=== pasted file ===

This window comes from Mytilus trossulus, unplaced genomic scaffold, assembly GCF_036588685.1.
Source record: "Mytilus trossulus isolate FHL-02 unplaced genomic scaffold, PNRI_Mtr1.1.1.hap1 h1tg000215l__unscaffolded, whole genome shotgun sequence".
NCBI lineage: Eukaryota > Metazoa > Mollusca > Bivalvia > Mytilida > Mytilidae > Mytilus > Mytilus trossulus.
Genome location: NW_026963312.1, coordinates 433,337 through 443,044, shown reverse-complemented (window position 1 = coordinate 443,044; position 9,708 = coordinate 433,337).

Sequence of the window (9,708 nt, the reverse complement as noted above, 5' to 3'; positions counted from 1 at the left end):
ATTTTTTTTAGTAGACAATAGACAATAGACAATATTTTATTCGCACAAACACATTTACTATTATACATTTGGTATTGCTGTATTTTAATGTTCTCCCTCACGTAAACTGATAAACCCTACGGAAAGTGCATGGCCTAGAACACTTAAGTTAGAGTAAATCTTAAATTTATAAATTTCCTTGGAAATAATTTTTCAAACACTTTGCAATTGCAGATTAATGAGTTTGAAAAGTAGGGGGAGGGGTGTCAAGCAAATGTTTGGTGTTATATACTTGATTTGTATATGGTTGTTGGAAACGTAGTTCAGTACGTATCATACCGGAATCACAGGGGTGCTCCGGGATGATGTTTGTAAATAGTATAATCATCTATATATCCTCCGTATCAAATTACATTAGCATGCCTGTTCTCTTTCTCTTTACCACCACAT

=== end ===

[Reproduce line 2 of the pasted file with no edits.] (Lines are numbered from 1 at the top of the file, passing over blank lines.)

Source record: "Mytilus trossulus isolate FHL-02 unplaced genomic scaffold, PNRI_Mtr1.1.1.hap1 h1tg000215l__unscaffolded, whole genome shotgun sequence".